transgressions. Let’s face it, in our everyday lives, at school, at work, and even at home, we all make stupid mistakes and have our infractions with which we must endure the subsequent guilts. In order to cope with the guilt we feel on a regular basis, Burke says that we have different means of confronting our guilty conscious (Ott, and Mack 268). In the case of The Office, we are using the strategy of “victimage” in order to manage our guilt. Within victimage, there are two main symbolic forms, those being tragedy and comedy. Obviously, the hilarity of the episode mentioned is a symbolic form of comedy. The foolhardiness of Michael Scott is, in reality, something that every single one of us can relate to. We may not, in fact, hit an actual person with our vehicle, but it is obvious that each of makes foolish mistakes such as those that Michael Scott must endure and resolve. It is incredibly difficult to be left alone with heavy feelings of guilt that we are forced to bear every single day. Our violation of hierarchies is something that we are constantly in a state of guilt over, wether or not we choose to acknowledge it. By using the strategy of victimage, we are able to find a scapegoat, in this case Michael Scott, to which we shift our guilt from ourselves to the idiot making the mistakes on screen. I chose this specific episode of The Office because it is one through which I personally used victimage to cope with a feeling of guilt that had been creeping up on me (though at the time, I had no idea that I was using this method to manage my guilt). I had done an incredibly stupid thing at a job I had just started and was literally wallowing in my own self-pity for days over this violation of hierarchy. My anxieties over this incident could have literally eaten me alive, I was so concerned by them. It is in all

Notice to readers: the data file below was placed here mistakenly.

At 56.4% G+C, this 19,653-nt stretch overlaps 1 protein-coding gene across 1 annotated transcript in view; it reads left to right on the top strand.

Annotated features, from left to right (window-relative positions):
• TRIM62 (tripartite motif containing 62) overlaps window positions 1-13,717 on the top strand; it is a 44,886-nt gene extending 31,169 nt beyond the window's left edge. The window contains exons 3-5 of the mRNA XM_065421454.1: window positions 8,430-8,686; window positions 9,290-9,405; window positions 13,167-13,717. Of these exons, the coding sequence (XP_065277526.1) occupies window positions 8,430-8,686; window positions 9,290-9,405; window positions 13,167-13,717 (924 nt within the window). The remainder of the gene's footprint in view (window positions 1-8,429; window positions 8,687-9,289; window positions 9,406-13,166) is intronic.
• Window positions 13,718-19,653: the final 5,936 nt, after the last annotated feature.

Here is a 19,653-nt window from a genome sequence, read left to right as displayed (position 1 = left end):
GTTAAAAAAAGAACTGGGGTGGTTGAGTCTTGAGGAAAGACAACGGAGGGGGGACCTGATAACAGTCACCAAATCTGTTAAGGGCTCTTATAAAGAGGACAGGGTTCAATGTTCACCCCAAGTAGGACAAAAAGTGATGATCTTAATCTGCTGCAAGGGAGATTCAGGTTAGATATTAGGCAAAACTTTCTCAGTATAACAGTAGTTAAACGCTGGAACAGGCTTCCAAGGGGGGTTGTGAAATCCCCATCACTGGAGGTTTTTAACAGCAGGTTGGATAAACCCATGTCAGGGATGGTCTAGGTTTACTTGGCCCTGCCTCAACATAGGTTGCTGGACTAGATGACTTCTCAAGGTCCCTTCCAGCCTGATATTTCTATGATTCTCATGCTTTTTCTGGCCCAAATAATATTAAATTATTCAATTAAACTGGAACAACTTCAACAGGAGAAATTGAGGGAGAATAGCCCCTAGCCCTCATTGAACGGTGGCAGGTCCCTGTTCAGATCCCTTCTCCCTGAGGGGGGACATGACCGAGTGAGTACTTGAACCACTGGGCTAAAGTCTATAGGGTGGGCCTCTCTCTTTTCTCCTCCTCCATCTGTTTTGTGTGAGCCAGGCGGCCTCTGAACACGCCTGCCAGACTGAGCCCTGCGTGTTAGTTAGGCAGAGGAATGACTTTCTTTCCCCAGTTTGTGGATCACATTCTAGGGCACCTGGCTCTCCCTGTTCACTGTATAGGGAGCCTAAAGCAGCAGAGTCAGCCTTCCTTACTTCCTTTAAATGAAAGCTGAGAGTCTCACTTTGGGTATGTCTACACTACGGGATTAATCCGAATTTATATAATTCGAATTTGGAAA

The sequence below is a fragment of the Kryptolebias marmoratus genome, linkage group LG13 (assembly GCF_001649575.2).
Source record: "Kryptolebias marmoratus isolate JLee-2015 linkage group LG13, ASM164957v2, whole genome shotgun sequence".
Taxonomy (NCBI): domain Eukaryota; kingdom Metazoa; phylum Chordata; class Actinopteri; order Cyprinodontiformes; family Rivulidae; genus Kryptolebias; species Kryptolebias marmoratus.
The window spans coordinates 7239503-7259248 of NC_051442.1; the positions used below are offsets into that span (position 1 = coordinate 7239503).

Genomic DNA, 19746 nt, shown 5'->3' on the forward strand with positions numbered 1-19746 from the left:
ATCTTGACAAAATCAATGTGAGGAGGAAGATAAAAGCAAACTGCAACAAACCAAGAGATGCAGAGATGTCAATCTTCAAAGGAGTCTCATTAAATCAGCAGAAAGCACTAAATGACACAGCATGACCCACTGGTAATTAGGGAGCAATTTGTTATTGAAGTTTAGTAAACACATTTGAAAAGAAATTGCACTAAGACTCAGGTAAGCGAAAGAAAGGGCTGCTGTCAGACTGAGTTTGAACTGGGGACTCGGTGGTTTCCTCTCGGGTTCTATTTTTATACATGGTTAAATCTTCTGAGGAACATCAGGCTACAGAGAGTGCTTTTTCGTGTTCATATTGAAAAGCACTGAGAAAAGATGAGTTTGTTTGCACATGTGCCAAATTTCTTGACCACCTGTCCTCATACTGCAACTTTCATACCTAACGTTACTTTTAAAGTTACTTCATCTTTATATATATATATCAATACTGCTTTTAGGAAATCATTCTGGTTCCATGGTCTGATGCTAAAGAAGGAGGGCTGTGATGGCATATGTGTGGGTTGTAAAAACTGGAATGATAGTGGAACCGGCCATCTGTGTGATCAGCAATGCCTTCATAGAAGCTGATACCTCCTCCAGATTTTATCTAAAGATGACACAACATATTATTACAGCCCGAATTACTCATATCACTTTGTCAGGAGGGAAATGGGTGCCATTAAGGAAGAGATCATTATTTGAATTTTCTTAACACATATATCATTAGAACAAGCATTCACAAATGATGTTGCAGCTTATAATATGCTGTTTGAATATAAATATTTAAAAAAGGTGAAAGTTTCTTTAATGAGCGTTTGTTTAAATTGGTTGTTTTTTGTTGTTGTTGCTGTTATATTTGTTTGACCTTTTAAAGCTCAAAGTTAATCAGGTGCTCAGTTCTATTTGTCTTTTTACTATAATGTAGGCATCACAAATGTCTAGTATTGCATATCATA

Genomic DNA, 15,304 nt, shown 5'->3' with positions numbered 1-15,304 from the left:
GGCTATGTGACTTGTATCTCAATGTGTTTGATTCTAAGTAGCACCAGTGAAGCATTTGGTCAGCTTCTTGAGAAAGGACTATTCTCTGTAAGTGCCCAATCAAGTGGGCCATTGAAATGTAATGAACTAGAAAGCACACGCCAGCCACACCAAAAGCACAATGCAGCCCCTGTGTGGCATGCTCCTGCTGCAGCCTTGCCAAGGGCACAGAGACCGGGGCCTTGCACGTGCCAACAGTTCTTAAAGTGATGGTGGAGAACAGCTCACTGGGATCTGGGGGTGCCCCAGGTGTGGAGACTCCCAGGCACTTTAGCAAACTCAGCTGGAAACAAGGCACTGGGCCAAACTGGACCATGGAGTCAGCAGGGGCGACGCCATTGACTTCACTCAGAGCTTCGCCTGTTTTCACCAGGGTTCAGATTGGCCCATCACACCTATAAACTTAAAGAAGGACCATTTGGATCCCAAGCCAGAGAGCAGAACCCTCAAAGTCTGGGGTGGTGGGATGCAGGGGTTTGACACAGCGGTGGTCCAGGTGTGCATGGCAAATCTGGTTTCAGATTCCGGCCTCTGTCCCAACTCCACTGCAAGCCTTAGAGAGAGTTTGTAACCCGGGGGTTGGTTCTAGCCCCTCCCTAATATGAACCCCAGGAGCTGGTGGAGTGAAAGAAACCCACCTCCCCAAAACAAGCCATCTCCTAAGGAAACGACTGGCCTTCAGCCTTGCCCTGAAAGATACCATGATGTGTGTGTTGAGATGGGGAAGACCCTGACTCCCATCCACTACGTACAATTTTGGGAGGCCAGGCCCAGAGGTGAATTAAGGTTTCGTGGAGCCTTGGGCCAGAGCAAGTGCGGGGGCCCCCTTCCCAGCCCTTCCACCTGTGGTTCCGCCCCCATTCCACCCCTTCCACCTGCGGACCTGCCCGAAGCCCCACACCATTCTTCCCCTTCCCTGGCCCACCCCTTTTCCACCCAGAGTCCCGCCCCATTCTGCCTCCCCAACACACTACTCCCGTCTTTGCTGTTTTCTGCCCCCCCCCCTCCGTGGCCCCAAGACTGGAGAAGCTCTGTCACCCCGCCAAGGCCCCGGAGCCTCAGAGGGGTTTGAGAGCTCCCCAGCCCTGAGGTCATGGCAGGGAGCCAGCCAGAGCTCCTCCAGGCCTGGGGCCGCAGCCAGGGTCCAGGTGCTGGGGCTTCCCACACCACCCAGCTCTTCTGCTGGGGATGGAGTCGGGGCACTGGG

honesty, when I say that as I watched this particular episode of The Office I was truly relieved of some of the guilt I had felt over the disastrous episode at work. As human beings, we appreciate the symbolic form of comedy for relieving our guilt, as opposed to the tragic form in which there is always a calamitous ending for the protagonist. In comedy, the idiot is always forgiven as he or she is shown the error of their ways and is reinstated back into whatever group they had previously alienated themselves from (Ott, and Mack 267). This certainly rings true for the imbecilic actions of Michael Scott in the “Fun Run” episode I have previously described. Throughout the show, Michael continuously makes a fool out of himself and never ceases to be digging himself deeper and deeper into a vast hole of idiocy. However, in the end, his employees help him to realize his blunders. They clue Michael in to some of his stupidities and in the end, everything turns out well due to Michael’s recognition of his silliness. As they say, “all is well that ends well.” This remains true for those who view this episode. Not only do things end well for the character we are focusing on but, whilst watching the show, the audience has been unconsciously relieved of the guilt they feel for their inconsistencies within their hierarchies. Through the process of victimage, those who view this particular episode of The Office, or any episode for that matter, will have experienced “equipment for living.” By using the show as a discourse through which we confront our own personal anxieties and then rid ourselves of those very same apprehensions, we, as human beings grant ourselves, if only for a short time, the feeling of guiltlessness. That is, of course, until our next wrongdoing.